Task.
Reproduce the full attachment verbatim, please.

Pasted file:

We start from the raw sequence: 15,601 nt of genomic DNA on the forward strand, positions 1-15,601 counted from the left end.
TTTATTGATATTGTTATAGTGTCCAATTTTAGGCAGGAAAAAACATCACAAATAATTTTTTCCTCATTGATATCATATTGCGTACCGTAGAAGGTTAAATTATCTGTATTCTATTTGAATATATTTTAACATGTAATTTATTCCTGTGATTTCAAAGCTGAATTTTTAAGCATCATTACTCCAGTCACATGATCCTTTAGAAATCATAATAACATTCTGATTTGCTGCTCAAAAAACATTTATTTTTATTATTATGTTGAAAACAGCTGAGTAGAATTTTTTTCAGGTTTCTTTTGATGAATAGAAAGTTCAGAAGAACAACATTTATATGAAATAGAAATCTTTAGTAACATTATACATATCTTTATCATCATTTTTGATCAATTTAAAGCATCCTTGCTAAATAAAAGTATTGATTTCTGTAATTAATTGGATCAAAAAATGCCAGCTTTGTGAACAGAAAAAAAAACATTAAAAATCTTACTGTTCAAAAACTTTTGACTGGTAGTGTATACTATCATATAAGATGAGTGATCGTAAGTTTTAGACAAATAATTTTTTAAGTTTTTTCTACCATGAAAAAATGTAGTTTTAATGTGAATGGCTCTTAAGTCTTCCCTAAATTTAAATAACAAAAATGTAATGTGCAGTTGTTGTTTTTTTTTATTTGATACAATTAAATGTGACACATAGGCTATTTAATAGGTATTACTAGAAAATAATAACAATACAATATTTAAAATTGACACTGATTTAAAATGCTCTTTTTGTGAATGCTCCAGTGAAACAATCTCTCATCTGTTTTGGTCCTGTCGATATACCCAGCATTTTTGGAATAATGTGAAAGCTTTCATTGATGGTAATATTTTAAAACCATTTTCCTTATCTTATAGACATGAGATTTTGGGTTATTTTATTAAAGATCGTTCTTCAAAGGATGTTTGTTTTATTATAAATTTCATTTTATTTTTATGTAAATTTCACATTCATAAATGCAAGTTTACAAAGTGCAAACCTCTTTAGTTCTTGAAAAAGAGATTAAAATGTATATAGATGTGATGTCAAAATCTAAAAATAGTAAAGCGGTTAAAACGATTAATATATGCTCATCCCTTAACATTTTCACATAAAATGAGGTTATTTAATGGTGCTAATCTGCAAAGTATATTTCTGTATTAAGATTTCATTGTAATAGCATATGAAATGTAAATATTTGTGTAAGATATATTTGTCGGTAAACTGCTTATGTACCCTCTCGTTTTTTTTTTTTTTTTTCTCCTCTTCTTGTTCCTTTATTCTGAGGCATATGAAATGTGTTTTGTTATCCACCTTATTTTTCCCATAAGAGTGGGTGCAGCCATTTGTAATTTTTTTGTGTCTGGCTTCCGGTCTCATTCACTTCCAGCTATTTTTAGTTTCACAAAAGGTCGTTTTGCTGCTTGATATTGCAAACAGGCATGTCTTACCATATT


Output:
We start from the raw sequence: 15,601 nt of genomic DNA on the forward strand, positions 1-15,601 counted from the left end.
TTTATTGATATTGTTATAGTGTCCAATTTTAGGCAGGAAAAAACATCACAAATAATTTTTTCCTCATTGATATCATATTGCGTACCGTAGAAGGTTAAATTATCTGTATTCTATTTGAATATATTTTAACATGTAATTTATTCCTGTGATTTCAAAGCTGAATTTTTAAGCATCATTACTCCAGTCACATGATCCTTTAGAAATCATAATAACATTCTGATTTGCTGCTCAAAAAACATTTATTTTTATTATTATGTTGAAAACAGCTGAGTAGAATTTTTTTCAGGTTTCTTTTGATGAATAGAAAGTTCAGAAGAACAACATTTATATGAAATAGAAATCTTTAGTAACATTATACATATCTTTATCATCATTTTTGATCAATTTAAAGCATCCTTGCTAAATAAAAGTATTGATTTCTGTAATTAATTGGATCAAAAAATGCCAGCTTTGTGAACAGAAAAAAAAACATTAAAAATCTTACTGTTCAAAAACTTTTGACTGGTAGTGTATACTATCATATAAGATGAGTGATCGTAAGTTTTAGACAAATAATTTTTTAAGTTTTTTCTACCATGAAAAAATGTAGTTTTAATGTGAATGGCTCTTAAGTCTTCCCTAAATTTAAATAACAAAAATGTAATGTGCAGTTGTTGTTTTTTTTTATTTGATACAATTAAATGTGACACATAGGCTATTTAATAGGTATTACTAGAAAATAATAACAATACAATATTTAAAATTGACACTGATTTAAAATGCTCTTTTTGTGAATGCTCCAGTGAAACAATCTCTCATCTGTTTTGGTCCTGTCGATATACCCAGCATTTTTGGAATAATGTGAAAGCTTTCATTGATGGTAATATTTTAAAACCATTTTCCTTATCTTATAGACATGAGATTTTGGGTTATTTTATTAAAGATCGTTCTTCAAAGGATGTTTGTTTTATTATAAATTTCATTTTATTTTTATGTAAATTTCACATTCATAAATGCAAGTTTACAAAGTGCAAACCTCTTTAGTTCTTGAAAAAGAGATTAAAATGTATATAGATGTGATGTCAAAATCTAAAAATAGTAAAGCGGTTAAAACGATTAATATATGCTCATCCCTTAACATTTTCACATAAAATGAGGTTATTTAATGGTGCTAATCTGCAAAGTATATTTCTGTATTAAGATTTCATTGTAATAGCATATGAAATGTAAATATTTGTGTAAGATATATTTGTCGGTAAACTGCTTATGTACCCTCTCGTTTTTTTTTTTTTTTTTCTCCTCTTCTTGTTCCTTTATTCTGAGGCATATGAAATGTGTTTTGTTATCCACCTTATTTTTCCCATAAGAGTGGGTGCAGCCATTTGTAATTTTTTTGTGTCTGGCTTCCGGTCTCATTCACTTCCAGCTATTTTTAGTTTCACAAAAGGTCGTTTTGCTGCTTGATATTGCAAACAGGCATGTCTTACCATATT